Airborne disease testing kit may reduce pesticide use
A testing kit has been developed so that farmers can detect airborne diseases before they infect crops.
It was produced by the National Pollen and Aerobiology Research Unit (NPARU) based at the University of Worcester.
Professor Roy Kennedy, director of the NPARU, said the new testing system would bring "real benefits".
"It means farmers no longer have to waste time and money spraying crops when there is no disease in the air," he said.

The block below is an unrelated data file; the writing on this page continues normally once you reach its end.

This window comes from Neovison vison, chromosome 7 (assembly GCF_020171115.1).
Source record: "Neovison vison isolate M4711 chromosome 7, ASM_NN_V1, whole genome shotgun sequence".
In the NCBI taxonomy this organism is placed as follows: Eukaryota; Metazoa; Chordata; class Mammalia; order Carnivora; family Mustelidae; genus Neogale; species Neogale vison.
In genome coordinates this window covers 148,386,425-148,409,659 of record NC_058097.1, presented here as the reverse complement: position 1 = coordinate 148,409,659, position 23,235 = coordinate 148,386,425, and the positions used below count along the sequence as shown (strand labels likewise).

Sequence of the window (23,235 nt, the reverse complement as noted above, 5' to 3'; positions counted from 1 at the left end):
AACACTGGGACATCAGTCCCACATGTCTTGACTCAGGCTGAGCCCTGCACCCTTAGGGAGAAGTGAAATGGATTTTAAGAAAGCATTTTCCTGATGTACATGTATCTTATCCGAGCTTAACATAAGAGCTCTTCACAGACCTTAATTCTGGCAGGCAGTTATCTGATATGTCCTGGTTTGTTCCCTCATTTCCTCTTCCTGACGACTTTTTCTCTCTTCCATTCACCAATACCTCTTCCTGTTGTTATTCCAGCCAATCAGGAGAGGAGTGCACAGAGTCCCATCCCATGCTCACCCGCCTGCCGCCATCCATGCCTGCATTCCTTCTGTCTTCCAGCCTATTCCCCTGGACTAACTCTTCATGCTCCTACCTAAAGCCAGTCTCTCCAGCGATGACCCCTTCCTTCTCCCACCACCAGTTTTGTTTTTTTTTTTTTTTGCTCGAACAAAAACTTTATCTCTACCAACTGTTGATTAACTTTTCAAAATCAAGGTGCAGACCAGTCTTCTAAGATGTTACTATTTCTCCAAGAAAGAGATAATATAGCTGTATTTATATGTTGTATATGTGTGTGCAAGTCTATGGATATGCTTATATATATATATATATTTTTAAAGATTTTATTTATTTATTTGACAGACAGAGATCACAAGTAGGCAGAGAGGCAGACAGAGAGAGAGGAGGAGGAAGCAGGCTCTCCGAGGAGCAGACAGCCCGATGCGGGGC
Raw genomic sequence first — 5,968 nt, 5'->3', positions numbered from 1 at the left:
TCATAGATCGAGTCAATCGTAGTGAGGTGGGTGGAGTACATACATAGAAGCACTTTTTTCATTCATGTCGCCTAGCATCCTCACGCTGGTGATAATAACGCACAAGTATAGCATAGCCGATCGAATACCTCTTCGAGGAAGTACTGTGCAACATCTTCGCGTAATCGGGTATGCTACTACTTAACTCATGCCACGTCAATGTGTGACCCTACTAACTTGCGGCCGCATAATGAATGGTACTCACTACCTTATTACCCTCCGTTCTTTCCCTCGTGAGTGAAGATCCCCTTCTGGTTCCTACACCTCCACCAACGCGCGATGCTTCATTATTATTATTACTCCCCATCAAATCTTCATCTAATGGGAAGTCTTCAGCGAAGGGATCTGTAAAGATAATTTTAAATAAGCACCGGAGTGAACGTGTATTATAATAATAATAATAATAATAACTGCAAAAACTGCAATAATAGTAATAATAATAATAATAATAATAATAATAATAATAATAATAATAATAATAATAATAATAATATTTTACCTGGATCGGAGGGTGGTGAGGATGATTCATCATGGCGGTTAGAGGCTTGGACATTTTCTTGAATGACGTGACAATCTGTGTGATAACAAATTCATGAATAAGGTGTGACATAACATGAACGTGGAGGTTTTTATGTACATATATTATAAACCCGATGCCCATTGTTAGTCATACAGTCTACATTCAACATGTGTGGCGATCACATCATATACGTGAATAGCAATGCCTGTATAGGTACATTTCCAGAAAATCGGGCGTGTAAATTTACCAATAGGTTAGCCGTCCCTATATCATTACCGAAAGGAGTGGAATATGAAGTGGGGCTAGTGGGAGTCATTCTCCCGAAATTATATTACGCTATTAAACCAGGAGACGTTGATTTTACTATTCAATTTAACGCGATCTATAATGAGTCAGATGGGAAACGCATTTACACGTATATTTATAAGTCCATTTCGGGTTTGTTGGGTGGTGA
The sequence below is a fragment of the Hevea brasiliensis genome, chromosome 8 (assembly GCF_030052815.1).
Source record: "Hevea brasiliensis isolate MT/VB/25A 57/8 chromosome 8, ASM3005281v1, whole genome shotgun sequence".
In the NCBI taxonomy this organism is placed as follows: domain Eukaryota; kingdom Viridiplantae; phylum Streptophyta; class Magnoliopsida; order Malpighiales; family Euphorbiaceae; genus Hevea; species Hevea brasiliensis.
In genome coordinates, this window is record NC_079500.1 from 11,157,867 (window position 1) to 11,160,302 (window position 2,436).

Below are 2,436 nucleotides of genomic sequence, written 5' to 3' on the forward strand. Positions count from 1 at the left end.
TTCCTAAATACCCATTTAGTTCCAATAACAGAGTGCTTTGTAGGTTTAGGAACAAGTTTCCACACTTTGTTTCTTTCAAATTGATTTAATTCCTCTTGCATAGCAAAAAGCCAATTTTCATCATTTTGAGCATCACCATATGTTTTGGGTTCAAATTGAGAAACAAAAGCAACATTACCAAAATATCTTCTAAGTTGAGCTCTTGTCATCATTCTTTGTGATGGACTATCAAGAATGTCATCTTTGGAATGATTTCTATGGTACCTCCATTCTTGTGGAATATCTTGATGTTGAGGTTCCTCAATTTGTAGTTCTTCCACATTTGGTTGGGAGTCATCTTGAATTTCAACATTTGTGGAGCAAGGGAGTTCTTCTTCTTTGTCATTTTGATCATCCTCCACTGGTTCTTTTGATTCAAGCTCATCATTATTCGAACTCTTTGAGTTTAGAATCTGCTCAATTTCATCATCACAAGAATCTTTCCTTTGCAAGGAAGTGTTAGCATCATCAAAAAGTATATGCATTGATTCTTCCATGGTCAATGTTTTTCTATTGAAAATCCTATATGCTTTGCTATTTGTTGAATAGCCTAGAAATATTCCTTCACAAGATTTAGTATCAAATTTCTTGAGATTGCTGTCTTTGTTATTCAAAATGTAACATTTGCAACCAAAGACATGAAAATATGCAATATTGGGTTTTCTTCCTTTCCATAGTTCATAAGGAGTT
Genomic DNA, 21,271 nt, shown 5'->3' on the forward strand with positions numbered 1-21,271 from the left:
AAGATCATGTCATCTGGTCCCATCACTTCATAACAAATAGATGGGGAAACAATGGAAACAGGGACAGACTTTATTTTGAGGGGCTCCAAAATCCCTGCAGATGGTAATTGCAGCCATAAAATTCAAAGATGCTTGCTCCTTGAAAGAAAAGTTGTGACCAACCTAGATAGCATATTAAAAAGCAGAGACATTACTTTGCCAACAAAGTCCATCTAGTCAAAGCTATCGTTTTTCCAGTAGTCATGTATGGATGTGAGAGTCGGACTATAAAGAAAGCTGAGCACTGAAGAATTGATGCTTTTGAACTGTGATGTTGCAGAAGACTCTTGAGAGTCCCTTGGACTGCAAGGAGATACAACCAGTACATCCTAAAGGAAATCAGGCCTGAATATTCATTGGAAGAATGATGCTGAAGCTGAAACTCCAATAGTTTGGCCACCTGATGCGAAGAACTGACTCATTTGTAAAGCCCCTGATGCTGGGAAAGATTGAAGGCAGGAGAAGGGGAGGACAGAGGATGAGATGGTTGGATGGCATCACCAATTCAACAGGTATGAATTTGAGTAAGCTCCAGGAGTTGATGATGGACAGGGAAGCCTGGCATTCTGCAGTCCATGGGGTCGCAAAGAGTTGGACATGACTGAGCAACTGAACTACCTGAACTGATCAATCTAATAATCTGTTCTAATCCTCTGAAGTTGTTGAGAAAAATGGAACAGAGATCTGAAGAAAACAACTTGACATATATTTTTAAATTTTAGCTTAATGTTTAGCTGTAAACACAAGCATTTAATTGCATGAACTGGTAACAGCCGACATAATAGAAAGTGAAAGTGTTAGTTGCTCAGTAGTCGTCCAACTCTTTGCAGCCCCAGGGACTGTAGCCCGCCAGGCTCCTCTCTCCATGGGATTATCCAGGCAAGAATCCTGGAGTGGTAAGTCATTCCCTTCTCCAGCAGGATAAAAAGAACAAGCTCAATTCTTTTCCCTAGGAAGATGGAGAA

The scientists at the NPARU routinely monitor air quality to make their pollen forecasts.
They have also developed mathematical models to predict when disease infection can occur and air samplers that can collect airborne disease.
Growers can check online when the crop is at risk from infection.
On days when there is a high reading they can use the testing kit in their fields to determine whether disease is in the air.
Fred Tyler, a spokesman for a co-operative of small growers, said: "The kits show great promise in reducing the amount of pesticides required to control disease in crops."